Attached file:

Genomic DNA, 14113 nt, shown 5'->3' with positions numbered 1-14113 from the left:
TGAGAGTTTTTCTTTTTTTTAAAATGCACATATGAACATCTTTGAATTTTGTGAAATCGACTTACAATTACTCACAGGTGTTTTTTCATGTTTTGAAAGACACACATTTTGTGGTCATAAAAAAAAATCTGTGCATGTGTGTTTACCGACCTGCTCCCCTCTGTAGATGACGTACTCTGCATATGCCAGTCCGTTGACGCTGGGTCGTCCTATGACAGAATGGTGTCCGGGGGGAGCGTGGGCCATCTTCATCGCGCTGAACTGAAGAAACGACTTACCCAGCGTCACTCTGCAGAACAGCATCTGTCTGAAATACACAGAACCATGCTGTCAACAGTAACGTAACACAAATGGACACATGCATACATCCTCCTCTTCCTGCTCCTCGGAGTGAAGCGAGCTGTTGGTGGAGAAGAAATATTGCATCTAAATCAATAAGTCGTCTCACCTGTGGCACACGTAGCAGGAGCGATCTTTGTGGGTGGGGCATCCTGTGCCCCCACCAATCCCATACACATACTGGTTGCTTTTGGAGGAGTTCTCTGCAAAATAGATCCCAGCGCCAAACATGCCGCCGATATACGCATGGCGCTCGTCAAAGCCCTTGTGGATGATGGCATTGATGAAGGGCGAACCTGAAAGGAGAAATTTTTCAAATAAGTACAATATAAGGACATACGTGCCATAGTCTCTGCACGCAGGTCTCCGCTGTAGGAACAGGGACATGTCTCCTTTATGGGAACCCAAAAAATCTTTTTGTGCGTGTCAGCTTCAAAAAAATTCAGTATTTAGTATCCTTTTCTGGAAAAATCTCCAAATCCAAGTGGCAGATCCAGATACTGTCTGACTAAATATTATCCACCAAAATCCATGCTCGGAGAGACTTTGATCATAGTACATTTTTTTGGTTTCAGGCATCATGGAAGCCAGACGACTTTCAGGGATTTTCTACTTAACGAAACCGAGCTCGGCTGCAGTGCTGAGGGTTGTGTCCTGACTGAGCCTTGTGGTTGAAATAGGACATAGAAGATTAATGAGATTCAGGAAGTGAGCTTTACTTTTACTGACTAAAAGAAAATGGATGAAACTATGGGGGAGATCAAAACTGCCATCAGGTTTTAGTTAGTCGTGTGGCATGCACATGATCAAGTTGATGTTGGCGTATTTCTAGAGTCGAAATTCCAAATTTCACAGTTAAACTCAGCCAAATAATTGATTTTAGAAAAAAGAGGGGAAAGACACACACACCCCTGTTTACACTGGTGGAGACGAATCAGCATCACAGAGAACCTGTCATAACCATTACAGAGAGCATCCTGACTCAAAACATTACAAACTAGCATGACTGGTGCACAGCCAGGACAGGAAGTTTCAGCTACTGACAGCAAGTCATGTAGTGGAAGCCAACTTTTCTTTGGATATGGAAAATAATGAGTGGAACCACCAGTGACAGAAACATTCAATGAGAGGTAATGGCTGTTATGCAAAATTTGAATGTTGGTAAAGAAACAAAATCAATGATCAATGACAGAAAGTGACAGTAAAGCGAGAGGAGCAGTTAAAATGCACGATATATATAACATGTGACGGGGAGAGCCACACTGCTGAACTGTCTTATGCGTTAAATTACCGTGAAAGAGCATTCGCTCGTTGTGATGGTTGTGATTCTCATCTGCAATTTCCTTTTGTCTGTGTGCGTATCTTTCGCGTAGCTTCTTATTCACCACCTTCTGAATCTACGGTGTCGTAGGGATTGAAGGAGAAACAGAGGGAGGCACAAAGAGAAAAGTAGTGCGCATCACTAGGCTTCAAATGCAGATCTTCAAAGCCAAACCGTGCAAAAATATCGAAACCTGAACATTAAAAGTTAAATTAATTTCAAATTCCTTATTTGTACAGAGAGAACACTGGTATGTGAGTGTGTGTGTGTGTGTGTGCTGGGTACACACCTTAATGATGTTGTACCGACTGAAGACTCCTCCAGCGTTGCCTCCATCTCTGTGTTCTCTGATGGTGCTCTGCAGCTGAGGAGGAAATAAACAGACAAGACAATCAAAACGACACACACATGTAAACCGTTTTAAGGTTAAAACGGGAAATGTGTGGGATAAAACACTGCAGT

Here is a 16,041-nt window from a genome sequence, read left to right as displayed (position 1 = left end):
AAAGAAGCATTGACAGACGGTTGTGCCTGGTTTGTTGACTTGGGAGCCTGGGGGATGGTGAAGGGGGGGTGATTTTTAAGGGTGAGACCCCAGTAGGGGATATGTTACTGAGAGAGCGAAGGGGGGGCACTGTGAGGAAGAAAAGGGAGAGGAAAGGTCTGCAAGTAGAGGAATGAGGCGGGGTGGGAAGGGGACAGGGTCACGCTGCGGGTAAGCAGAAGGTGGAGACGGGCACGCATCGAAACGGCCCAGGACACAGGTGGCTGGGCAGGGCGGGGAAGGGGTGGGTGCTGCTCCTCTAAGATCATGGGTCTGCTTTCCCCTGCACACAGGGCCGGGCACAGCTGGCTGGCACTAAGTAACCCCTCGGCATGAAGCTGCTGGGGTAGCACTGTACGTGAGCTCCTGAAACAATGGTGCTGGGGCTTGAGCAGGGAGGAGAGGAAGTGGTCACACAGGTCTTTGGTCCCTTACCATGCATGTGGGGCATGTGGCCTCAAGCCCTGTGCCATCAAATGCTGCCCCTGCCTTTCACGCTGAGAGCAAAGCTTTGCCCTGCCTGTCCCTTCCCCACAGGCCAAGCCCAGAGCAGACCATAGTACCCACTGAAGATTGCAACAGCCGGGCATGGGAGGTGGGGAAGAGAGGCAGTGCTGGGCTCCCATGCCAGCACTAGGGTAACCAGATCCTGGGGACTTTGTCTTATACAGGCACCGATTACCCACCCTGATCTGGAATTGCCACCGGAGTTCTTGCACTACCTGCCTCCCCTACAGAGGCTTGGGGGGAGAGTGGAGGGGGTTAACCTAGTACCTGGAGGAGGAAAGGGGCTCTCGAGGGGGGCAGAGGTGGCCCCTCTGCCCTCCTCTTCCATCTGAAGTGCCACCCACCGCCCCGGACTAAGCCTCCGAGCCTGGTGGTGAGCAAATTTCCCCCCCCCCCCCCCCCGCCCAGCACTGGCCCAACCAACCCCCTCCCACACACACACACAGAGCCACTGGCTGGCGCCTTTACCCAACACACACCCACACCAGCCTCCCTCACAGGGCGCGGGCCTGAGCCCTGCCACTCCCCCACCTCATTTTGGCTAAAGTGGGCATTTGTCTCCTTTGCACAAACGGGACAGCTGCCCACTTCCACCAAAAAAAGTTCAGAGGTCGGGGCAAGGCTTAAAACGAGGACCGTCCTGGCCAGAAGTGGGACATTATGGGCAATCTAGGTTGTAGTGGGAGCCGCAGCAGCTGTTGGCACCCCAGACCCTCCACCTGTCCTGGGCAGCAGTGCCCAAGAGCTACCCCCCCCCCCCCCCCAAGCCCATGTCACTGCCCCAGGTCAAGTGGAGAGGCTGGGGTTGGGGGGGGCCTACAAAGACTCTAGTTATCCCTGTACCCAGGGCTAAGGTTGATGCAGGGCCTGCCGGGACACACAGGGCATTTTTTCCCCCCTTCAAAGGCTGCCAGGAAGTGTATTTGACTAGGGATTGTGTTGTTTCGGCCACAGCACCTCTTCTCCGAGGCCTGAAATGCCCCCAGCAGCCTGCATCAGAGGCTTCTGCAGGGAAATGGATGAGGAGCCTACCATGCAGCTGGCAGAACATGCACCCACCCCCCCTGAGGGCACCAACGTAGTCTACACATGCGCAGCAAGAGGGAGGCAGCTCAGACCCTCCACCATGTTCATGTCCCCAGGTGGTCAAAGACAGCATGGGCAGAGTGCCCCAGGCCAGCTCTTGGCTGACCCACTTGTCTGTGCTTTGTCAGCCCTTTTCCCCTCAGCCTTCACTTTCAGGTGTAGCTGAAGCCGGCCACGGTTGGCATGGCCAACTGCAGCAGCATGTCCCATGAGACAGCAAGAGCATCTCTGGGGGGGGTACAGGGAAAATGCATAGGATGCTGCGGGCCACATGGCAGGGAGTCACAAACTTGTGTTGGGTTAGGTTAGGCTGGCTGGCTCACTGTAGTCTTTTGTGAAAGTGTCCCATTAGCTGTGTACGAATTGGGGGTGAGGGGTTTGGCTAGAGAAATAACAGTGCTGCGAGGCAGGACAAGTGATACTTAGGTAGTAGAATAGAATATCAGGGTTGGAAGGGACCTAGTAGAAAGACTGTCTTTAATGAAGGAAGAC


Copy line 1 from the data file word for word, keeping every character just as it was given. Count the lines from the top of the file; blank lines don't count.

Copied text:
Genomic DNA, 14113 nt, shown 5'->3' with positions numbered 1-14113 from the left: